• Empress Wu is one of the largest hostas on the market and can reach 70 inches wide by 48 inches high at maturity. If grown in fertile soil with moisture retention, it can get even larger. It is dark green with gigantic, wavy, corrugated leaves. Empress Wu performs best in part to full shade.

  • Frances Williams becomes a dense mound with a mature clump size of 51 inches wide by 32 inches high. It has blue-green leaves that are widely margined yellow turning creamy beige with some chartreuse streaking. If grown in low light conditions the margins will remain chartreuse and the base color a darker blue. Site in light to moderate shade to prevent the edges from scorching. It can be slow to establish.

  • Gentle Giant matures to 68 inches wide by 45 ½ inches high. It has bluish leaves and forms a huge, upright mound. Its leaves are thick and leathery, intensely glaucous blue-green with prominent veins. Strong sunlight will melt the wax off the leaves of all blue hostas, so sit them in shade to hold their blue color. It has a rapid growth rate.

  • Northern Exposure matures to 70 inches wide by 36 inches high. It can be slow to establish, but is worth the wait. It has thick, seer-suckered, blue-green leaves with cream-colored margins. It needs full shade or filtered shade.

  • Sagae is large to giant reaching a mature clump size of 71 inches wide by 30 inches high. It makes an impressive mound. Its leaves are thick, blue-gray with creamy irregular margins. It requires light to moderate shade. It is slow to show its potential but eventually forms a huge specimen.

  • Sum and Substance matures to 60 inches wide by 36 inches high, often exceeding its registered dimensions. It has thick, light green leaves that turn chartreuse to muted gold depending on light levels. It does best in morning sun.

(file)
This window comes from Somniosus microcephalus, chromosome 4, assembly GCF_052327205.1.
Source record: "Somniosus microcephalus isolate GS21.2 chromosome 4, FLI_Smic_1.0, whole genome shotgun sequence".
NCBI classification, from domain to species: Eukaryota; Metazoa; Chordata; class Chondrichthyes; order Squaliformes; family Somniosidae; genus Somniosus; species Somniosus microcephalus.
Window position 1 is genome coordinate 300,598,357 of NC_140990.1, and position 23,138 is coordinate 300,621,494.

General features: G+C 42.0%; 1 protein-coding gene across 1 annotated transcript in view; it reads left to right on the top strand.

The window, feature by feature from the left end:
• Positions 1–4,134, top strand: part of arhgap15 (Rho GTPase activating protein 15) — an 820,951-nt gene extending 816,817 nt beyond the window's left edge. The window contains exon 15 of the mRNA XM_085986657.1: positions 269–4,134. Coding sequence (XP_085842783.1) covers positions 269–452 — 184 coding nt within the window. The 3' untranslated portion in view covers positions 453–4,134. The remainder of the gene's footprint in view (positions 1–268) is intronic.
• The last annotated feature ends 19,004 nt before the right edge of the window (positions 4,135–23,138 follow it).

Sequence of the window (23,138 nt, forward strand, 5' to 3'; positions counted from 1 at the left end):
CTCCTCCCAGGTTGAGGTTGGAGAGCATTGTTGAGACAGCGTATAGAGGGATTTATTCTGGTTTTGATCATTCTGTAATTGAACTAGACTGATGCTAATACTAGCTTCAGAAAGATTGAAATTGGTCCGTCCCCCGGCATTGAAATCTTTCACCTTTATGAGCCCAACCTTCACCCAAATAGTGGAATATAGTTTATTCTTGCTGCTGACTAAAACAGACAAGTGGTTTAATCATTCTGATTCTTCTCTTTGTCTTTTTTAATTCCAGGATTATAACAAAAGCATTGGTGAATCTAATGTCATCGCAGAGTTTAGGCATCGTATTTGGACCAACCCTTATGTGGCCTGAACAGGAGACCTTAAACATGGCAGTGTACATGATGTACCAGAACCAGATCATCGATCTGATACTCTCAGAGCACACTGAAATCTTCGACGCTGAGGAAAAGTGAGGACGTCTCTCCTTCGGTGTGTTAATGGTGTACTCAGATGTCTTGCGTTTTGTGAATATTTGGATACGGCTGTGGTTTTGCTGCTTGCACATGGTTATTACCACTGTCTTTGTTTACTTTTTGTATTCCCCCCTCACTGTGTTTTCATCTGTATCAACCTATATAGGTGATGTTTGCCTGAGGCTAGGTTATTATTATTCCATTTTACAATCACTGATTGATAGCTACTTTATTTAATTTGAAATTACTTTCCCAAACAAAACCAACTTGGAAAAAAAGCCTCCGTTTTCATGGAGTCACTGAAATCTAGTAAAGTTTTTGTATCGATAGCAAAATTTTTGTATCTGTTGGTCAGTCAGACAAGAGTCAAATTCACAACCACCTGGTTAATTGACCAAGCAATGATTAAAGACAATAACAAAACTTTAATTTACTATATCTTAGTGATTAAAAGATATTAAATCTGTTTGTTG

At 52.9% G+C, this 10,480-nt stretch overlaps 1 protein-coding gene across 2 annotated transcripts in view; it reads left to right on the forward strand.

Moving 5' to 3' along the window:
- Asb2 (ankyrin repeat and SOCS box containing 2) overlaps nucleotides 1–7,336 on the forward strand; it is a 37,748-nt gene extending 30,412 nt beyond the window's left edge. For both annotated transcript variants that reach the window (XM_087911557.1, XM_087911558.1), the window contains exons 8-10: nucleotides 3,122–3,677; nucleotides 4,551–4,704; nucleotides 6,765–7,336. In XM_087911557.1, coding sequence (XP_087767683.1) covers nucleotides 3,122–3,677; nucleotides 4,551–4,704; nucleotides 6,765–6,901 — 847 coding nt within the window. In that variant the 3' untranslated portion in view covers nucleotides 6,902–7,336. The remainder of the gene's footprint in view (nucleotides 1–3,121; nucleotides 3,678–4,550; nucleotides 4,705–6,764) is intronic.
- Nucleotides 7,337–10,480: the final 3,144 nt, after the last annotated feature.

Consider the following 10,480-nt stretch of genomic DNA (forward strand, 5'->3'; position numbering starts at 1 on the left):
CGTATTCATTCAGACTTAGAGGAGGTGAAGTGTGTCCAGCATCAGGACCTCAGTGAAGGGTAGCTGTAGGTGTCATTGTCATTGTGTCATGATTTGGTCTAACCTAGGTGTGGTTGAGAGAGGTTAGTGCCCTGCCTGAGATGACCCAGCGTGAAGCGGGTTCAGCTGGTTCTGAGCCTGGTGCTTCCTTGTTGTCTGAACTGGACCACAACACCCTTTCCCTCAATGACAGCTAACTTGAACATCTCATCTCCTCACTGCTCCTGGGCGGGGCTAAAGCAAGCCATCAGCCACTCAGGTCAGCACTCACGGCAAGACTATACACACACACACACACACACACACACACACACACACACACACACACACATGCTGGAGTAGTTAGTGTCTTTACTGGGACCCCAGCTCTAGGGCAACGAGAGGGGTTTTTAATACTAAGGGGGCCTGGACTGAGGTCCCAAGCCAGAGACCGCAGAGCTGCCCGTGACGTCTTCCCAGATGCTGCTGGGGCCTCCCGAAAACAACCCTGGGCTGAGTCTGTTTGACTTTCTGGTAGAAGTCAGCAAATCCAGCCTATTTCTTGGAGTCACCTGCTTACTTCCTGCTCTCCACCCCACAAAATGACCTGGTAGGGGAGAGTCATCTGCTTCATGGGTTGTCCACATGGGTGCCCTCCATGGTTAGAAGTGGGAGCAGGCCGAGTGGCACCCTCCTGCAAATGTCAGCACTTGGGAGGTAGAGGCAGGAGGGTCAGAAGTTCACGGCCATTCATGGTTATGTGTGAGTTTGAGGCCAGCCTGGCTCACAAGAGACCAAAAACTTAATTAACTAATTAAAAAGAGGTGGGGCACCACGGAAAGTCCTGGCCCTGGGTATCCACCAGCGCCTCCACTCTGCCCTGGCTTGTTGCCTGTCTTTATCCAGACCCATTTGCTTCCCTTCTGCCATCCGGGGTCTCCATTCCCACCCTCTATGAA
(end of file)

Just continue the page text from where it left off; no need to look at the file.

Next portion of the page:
• T-Rex reaches a mature clump size of 80 inches wide by 30 inches high. It is slow to start but eventually becomes a huge, impressive foliage mound. It has immense, heavy green leaves that cascade downwards becoming creased and pleated. It needs light shade and lots of moisture.

Dear Master Gardener: Rose chafers have eaten all the blooms from my roses and peonies. Although I don’t like using insecticides, is there one I can use to get rid of them?

Answer: Rose chafers are found throughout Minnesota, especially in areas with sandy soils, such as ours. They feed on the foliage of many plants, but primarily feed on the blossoms of roses and peonies. If you have large numbers of rose chafers, you can treat plants with a garden pesticide. More applications may be necessary when they are numerous. Look for a pesticide that has bifenthrin, esfenvalerate, cyfluthrin, imidacloprid, permethrin or carbaryl as an active ingredient. The good news is -- rose chafers are usually done feeding around the end of June.

University of Minnesota Extension Master Gardeners are trained and certified volunteers for the University of Minnesota Extension. All information given in this column is based on university research. To ask a question, call the Master Gardener Help Line at 218-454-GROW (4769) and leave a recorded message. A Master Gardener will return your call.